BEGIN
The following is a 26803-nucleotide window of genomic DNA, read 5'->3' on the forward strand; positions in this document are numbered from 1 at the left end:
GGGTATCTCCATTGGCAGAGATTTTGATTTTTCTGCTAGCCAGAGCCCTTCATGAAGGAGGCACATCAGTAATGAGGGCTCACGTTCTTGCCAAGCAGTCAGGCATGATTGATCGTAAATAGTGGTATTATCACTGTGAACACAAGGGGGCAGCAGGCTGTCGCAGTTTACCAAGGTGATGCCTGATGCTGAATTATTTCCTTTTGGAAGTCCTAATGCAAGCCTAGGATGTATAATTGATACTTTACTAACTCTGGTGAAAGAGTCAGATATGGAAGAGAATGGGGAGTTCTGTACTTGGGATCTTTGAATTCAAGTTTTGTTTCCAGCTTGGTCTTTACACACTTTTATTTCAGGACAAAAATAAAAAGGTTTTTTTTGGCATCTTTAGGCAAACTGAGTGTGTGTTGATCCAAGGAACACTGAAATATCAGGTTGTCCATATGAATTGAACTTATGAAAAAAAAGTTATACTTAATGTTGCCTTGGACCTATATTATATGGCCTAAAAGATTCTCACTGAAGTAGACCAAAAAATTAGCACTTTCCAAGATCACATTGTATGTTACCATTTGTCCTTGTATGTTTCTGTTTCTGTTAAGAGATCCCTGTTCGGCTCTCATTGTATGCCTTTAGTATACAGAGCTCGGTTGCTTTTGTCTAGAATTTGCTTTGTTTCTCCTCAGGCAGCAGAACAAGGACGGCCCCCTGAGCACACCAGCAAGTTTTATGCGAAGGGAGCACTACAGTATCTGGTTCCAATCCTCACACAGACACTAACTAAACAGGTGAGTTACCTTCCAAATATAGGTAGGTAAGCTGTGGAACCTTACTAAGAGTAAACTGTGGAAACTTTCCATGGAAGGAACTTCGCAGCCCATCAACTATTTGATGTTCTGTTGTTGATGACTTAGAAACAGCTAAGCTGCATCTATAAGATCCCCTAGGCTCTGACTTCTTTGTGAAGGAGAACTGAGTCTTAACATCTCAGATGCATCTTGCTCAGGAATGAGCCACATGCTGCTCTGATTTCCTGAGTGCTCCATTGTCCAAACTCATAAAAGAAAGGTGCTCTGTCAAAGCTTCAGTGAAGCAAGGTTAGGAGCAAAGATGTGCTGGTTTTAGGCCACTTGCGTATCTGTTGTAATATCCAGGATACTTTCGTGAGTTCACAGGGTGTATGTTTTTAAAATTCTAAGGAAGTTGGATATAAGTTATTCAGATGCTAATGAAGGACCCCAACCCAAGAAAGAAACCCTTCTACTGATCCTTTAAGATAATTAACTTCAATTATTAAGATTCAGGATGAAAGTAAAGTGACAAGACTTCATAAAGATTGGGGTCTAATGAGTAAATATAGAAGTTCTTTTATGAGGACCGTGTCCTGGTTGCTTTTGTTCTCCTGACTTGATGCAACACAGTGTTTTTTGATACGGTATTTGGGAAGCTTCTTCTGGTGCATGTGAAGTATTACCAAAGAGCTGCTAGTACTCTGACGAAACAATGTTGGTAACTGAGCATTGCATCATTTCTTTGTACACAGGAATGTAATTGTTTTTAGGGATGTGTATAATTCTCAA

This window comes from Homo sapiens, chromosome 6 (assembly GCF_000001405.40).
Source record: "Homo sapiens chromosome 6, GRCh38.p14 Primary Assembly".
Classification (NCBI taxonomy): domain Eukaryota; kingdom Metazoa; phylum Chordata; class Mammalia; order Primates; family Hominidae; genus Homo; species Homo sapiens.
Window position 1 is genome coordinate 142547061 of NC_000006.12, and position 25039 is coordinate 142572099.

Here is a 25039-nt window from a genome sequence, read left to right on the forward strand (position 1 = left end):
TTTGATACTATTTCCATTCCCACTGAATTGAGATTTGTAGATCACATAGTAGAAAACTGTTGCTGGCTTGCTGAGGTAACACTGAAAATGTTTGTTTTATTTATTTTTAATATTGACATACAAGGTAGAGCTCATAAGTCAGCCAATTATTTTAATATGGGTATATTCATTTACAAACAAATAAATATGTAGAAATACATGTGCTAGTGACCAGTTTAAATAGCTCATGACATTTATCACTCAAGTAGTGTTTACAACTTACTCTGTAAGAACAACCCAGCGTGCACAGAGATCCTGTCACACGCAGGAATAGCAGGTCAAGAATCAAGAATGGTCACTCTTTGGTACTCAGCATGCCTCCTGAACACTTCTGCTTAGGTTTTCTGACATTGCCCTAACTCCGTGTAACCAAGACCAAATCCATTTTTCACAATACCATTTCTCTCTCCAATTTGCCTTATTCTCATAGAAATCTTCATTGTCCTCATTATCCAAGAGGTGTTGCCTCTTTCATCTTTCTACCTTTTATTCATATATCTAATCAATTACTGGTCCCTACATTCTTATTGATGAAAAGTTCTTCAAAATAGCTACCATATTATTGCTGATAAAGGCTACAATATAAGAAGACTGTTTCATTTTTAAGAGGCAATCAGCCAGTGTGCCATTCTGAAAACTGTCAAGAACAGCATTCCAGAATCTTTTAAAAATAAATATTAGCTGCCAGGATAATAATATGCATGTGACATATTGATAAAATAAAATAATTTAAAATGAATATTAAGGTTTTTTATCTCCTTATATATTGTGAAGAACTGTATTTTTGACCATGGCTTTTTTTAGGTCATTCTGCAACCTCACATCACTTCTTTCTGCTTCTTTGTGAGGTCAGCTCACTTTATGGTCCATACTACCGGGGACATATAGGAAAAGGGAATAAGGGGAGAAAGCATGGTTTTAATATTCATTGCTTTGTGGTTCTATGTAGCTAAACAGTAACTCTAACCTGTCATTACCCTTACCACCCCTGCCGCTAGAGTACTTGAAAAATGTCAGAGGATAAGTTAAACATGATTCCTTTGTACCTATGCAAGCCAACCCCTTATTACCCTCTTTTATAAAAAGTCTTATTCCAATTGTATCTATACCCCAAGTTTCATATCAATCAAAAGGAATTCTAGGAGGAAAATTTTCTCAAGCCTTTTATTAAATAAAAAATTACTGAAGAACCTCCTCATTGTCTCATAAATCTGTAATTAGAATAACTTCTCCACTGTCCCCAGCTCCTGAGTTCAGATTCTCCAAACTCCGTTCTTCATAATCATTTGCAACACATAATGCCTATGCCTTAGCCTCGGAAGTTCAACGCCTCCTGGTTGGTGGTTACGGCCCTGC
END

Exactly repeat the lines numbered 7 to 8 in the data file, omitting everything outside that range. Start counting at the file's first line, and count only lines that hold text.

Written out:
Here is a 25039-nt window from a genome sequence, read left to right on the forward strand (position 1 = left end):
TTTGATACTATTTCCATTCCCACTGAATTGAGATTTGTAGATCACATAGTAGAAAACTGTTGCTGGCTTGCTGAGGTAACACTGAAAATGTTTGTTTTATTTATTTTTAATATTGACATACAAGGTAGAGCTCATAAGTCAGCCAATTATTTTAATATGGGTATATTCATTTACAAACAAATAAATATGTAGAAATACATGTGCTAGTGACCAGTTTAAATAGCTCATGACATTTATCACTCAAGTAGTGTTTACAACTTACTCTGTAAGAACAACCCAGCGTGCACAGAGATCCTGTCACACGCAGGAATAGCAGGTCAAGAATCAAGAATGGTCACTCTTTGGTACTCAGCATGCCTCCTGAACACTTCTGCTTAGGTTTTCTGACATTGCCCTAACTCCGTGTAACCAAGACCAAATCCATTTTTCACAATACCATTTCTCTCTCCAATTTGCCTTATTCTCATAGAAATCTTCATTGTCCTCATTATCCAAGAGGTGTTGCCTCTTTCATCTTTCTACCTTTTATTCATATATCTAATCAATTACTGGTCCCTACATTCTTATTGATGAAAAGTTCTTCAAAATAGCTACCATATTATTGCTGATAAAGGCTACAATATAAGAAGACTGTTTCATTTTTAAGAGGCAATCAGCCAGTGTGCCATTCTGAAAACTGTCAAGAACAGCATTCCAGAATCTTTTAAAAATAAATATTAGCTGCCAGGATAATAATATGCATGTGACATATTGATAAAATAAAATAATTTAAAATGAATATTAAGGTTTTTTATCTCCTTATATATTGTGAAGAACTGTATTTTTGACCATGGCTTTTTTTAGGTCATTCTGCAACCTCACATCACTTCTTTCTGCTTCTTTGTGAGGTCAGCTCACTTTATGGTCCATACTACCGGGGACATATAGGAAAAGGGAATAAGGGGAGAAAGCATGGTTTTAATATTCATTGCTTTGTGGTTCTATGTAGCTAAACAGTAACTCTAACCTGTCATTACCCTTACCACCCCTGCCGCTAGAGTACTTGAAAAATGTCAGAGGATAAGTTAAACATGATTCCTTTGTACCTATGCAAGCCAACCCCTTATTACCCTCTTTTATAAAAAGTCTTATTCCAATTGTATCTATACCCCAAGTTTCATATCAATCAAAAGGAATTCTAGGAGGAAAATTTTCTCAAGCCTTTTATTAAATAAAAAATTACTGAAGAACCTCCTCATTGTCTCATAAATCTGTAATTAGAATAACTTCTCCACTGTCCCCAGCTCCTGAGTTCAGATTCTCCAAACTCCGTTCTTCATAATCATTTGCAACACATAATGCCTATGCCTTAGCCTCGGAAGTTCAACGCCTCCTGGTTGGTGGTTACGGCCCTGC